As the 2nd largest city in Colombia, Medellin is big and busy. We found it to be extremely clean, organized, and safe.
Originally, we had planned to party all weekend. On the Friday night we went to Lleras which was busy and fun. That was it for that weekend though as we discovered the election on Sunday meant no alcohol sales until Monday morning. We ended up going to an interesting live music and visual arts show in a small theatre on Saturday night.
Ciudad Perdida was one of the highlights of our trip and I highly recommend it to people who enjoy a good 4 to 5 day hike. We had great weather with no rain, which meant hot afternoons. In the mornings, we were up around 5am to be on the trail by 6am. This was to avoid the heat and catch the sun rise. Although hiking in the heat was hard work, the waterfall swimming pools at the end of every day (except the last) were a magnificent reward. Amazing water and then catch some rays in the sun.
The camps were very basic as were the meals. Two of the three nights, we slept in hammocks. Much better than the ground, but very difficult to get a consistent sleep; an experience nonetheless.
There are many amazing views along the way as you climb up and down mountain ridges and across streams in the valleys. Occasionally you’ll meet some indigenous folks along the path who still live their lives off the land in the mountains.
Ciudad Perdida itself is amazing, set in a stunning mountain landscape with a waterfall flowing not far away. The photos can not do justice to this amazing ancient city. It’s very spread out, so you cannot capture the scope of it in a picture.
There are several tour companies that supposedly all charge the same, 600,000 COP. That covers everything; transport, park entrance, food, and a place to sleep. There are 4, 5, & 6 day options, but it’s very reasonable to do it in 4 days. You don’t need to book in advance really from what we could tell. Day before is what we did.
Sorry about the order of the images, way too time consuming to sort in WordPress.
Here are a few good articles for more info:
Taganga is a small town on a beautiful bay a 10 minute drive from Santa Marta. Some people we met said it reminded them of Koh Tao in Thailand. We say, “No way!” It’s still a nice change of pace from Santa Marta and you can stay at a hostel on the beach and sit in the sun and drink for no mucho dinero. Our favourite experience in Taganga was Babaganoush! It’s an open air restaurant located on the top floor of a building. It has an amazing view of the bay which is perfect at sunset. The food is beyond amazing! The beef carpaccio was delicious and a generous serving. The Fillet Mignon was perfect and also a good size. It was so damn good, we went back for more a few days later. There are several options on the menu which I’m sure are also delicious. You will thank yourself for finding Babaganoush!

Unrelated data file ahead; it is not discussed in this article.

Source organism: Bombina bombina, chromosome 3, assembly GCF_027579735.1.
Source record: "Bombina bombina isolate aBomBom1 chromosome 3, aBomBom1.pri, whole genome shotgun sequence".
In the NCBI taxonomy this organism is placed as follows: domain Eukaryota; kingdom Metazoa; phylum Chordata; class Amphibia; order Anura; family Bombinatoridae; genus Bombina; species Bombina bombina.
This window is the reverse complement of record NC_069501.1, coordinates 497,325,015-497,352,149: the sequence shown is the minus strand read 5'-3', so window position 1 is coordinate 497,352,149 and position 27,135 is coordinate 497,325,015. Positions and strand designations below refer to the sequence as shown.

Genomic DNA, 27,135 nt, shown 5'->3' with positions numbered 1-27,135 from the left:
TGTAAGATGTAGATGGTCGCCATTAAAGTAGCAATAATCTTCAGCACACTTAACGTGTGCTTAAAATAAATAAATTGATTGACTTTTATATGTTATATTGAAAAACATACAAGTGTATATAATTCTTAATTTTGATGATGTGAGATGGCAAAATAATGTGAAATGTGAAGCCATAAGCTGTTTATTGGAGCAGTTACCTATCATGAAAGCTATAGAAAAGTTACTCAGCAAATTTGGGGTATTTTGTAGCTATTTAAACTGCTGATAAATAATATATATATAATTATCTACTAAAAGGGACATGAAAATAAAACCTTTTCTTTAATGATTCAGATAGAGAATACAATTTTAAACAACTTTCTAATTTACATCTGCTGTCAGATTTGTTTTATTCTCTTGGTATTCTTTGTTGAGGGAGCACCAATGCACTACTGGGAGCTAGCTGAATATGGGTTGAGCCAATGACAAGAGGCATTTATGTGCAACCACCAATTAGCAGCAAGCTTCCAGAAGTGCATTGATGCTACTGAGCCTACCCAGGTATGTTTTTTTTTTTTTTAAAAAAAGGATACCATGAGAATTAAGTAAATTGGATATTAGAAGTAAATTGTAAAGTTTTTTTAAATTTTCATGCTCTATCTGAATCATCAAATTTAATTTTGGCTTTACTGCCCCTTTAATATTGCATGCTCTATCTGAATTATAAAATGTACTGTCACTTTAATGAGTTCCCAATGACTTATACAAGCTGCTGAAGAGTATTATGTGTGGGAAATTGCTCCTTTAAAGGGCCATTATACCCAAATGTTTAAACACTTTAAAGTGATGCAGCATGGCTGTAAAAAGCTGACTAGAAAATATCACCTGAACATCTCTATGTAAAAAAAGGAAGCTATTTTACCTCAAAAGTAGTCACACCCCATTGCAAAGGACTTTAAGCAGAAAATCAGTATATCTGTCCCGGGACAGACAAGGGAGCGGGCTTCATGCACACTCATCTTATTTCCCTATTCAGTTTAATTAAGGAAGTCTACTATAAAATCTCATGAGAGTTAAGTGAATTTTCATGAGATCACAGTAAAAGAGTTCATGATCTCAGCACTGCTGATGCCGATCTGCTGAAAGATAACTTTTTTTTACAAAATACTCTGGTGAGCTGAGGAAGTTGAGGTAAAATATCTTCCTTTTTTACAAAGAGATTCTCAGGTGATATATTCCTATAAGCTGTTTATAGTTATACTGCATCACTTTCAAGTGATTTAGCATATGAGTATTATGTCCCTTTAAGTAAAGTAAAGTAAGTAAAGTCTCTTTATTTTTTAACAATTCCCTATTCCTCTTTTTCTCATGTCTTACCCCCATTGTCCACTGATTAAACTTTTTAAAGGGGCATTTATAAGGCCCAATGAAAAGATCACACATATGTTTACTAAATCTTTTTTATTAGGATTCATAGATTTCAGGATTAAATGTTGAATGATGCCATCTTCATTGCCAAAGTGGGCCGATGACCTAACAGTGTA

In Santa Marta, we ate at a tasty Mexican restaurante next to La Brisa Loca and drank at Charlie’s Bar (say Hi to Charlie for me) and La Brisa Loca.
On one of our first days in Santa Marta, we decided to dig into the local culture. For a reasonable fee, a local guide agreed to show us a secluded swimming spot near Bahia Concha, the beach itself, and include a typical Colombian lunch with his family in a suburb of Santa Marta. The lunch might have been the most interesting part of the day. There were 11 people, including 6 kids, living in a 600 square foot, 3 room house, with concrete floors. They had electricity and running water, albeit they said it hadn’t been installed for their neighbourhood until 10 years ago. Very welcoming and friendly folks!